Why We Won't Have An Ebola Cure Or Vaccine For Years

Liberians wash their hands next to an Ebola information and sanitation station raising awareness about the virus in Monrovia
Liberians wash their hands next to an Ebola information and sanitation station raising awareness about the virus in Monrovia on September 30, 2014. Liberia has been hit the hardest by the worst ever outbreak of Ebola, which has killed more than 3,000 people in west Africa. The latest UN data said 1,830 people have died from the killer virus in Liberia so far, and 3,458 people have been infected. AFP PHOTO / PASCAL GUYOT (Photo credit should read PASCAL GUYOT/AFP/Getty Images)

The world has known about Ebola for almost 40 years, yet there's no cure or vaccine on the market.

That could change amid worldwide attention to the ongoing outbreak of the virus in West Africa, which has claimed more than 3,000 lives already, and the first diagnosis of a patient with the disease in the United States. But not for a few more years -- at least.

Why have the scientific community, the pharmaceutical industry and world governments failed so far to come up with a way to treat or prevent this ghastly illness? Because the scientific and economics challenges are stark, and the experimental medicines available, even those already being used to treat Ebola patients, haven't been proved to be effective or safe.

Drug and vaccine development is characterized by failure, a fact that's easy to forget when so many miracle cures exist.

And despite gruesome symptoms including bleeding from the eyes, ears and mouth, and the fact that most Ebola patients die, 33 outbreaks of the virus had killed just over 1,500 people since 1976 before the current crisis, according to the Centers for Disease Control and Prevention.

This not only means that other diseases with broader reaches, such as HIV and AIDS, take precedence in scientific research, but that drug companies have had virtually no financial incentive to spend millions of dollars on medicines and inoculations for so few people -- especially people who lack the means to pay for it.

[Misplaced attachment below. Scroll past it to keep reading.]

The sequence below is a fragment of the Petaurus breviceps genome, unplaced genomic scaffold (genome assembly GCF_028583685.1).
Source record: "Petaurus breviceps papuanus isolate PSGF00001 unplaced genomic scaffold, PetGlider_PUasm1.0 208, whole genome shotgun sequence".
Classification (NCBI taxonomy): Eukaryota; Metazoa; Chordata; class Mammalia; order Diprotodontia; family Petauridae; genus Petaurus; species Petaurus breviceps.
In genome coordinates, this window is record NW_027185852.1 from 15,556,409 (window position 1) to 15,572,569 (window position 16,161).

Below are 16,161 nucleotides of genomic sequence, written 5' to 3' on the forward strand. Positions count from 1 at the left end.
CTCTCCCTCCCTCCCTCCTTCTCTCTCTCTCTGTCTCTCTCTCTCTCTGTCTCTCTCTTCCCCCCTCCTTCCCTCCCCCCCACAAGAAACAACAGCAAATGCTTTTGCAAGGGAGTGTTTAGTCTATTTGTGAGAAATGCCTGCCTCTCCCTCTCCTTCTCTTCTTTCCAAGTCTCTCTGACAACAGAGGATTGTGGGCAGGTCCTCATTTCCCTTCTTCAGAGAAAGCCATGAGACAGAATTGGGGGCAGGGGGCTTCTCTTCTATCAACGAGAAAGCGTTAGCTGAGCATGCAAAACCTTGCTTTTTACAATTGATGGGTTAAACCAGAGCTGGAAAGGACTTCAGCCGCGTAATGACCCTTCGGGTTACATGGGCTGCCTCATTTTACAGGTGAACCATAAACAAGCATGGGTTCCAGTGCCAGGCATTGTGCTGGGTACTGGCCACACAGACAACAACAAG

"There's nothing magical about getting a drug or a vaccine for Ebola. We likely would've had it years ago if there were major investments on the part of a company," said Anthony Fauci, director of the National Institute of Allergy and Infectious Diseases at the National Institutes of Health in Bethesda, Maryland. "The scientific challenges are not profound."

The scale and horrors of Ebola in West Africa, combined with diagnoses in Western countries such as the U.S., will spur greater interest among drug developers and speed possible treatments to market, Fauci predicted.

"What you'll see now is that this dramatic, highly publicized outbreak of Ebola is going to catalyze a lot of interest in the field of making antivirals for these types of diseases," Fauci said.

A handful of pharmaceutical and biotechnology companies already were working on medicines, vaccinations and tests for Ebola, many of which received funding from the National Institutes of Health.

ZMapp, under development by a California firm called Mapp Biopharmaceutical, has garnered attention since the African outbreak began and the company depleted its stock by shipping medicine overseas. The U.S. government, the Bill & Melinda Gates Foundation and the Wellcome Trust are working with the company and another firm to boost production of the experimental treatment, The New York Times reported.